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Solutions for Toddlers that Bite

by SarahD on December 31, 2010

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How to Stop Your Toddler from Biting

Most parents will at some point have to contend with odd or unsettling behavior from their children.  Some kids put foreign objects in their nose and ears while others eat dirt or paste (glue).  Many children have trouble learning to share, most suffer separation anxiety, all must be toilet trained, and it’s not uncommon for small children to be shy.  All of these situations will require patience and understanding on your part if they are to be treated without causing undue stress to your child.  But one behavioral problem that some parents may have to face with little preparation is the occurrence of biting.  Most people are ill-prepared to deal with biting and their first instinct will be to immediately punish a child who acts out in this way.  But kids are not animals.  If a dog or a horse bites, you can train it out of them by nipping them back to show dominance.  Kids require a more delicate touch, to put it mildly.  So if you find that your child has started biting, here are a few steps you should take to discourage this violent behavior.

The first course of action with any type of unwanted behavior is to get to the root of the problem.  You need to know why your child is biting.  Are they being harassed by other children (in other words, are they acting in self-defense)?  Are they experimenting with setting the pecking order (all kids do this in different ways)?  Or is it an issue at home that is upsetting them to the point of acting out?  When you know what is causing a certain behavior, it will be much easier to find a solution to the problem.  By first removing the stimuli, you can easily train children to stop acting out.  Of course, you may not be able to get to the root of the problem, or you may find that it has something to do with the personality of your child rather than some sort of external source.  In this case, you will simply have to treat the symptom.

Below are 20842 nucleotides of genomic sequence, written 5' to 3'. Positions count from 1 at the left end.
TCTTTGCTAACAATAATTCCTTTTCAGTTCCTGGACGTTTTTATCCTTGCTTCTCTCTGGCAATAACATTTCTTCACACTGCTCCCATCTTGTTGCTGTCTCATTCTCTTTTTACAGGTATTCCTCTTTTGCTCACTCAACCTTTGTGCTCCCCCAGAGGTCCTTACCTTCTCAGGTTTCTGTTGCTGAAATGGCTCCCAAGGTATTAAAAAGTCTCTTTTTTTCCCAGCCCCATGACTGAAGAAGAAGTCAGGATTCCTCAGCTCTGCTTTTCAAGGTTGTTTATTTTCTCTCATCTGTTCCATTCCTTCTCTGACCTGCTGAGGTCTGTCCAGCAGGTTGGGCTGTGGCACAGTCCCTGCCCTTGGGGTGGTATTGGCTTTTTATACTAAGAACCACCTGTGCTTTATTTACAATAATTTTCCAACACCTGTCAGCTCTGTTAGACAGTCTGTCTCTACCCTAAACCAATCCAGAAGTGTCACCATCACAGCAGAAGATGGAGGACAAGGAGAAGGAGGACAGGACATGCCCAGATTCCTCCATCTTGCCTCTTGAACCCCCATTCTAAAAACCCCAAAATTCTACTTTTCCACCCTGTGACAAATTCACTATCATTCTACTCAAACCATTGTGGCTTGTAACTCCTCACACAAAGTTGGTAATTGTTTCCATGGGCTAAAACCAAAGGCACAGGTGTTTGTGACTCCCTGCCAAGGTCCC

Teaching children not to bite is fairly similar to removing any other type of problem behavior.  You need to take decisive action.  Be firm and consistent.  Make a plan for how to deal with their negative actions that doesn’t reinforce their behavior in any way (giving them undue attention, whether positive or negative).  The more you react, the more they are likely to continue the behavior as a means of getting attention, so remain calm and neutral.  Don’t laugh it off or explode with anger.  Simply tell them that biting is not allowed and put them into a time out.  Do this every time they bite and eventually they will learn that it’s wrong and that they will be punished.

If the behavior persists, you may want to try explaining how others feel when they are bitten and ask how your child would like it if someone else did it to them.  Sometimes an appeal to sympathy is a good way to help children see the consequences of their actions (at least when they’re a bit older).  Whatever course of action you take, the important thing is to stay consistent.  If you’re all over the map, sending kids mixed signals, you will only do more harm than good and you’ll likely encourage persistent biting.

Sarah Danielson writes for Ask Deb, where you can find Golden Corral Coupons, Red Lobster coupons and tons of other great deals on your favorite eating and shopping establishments.

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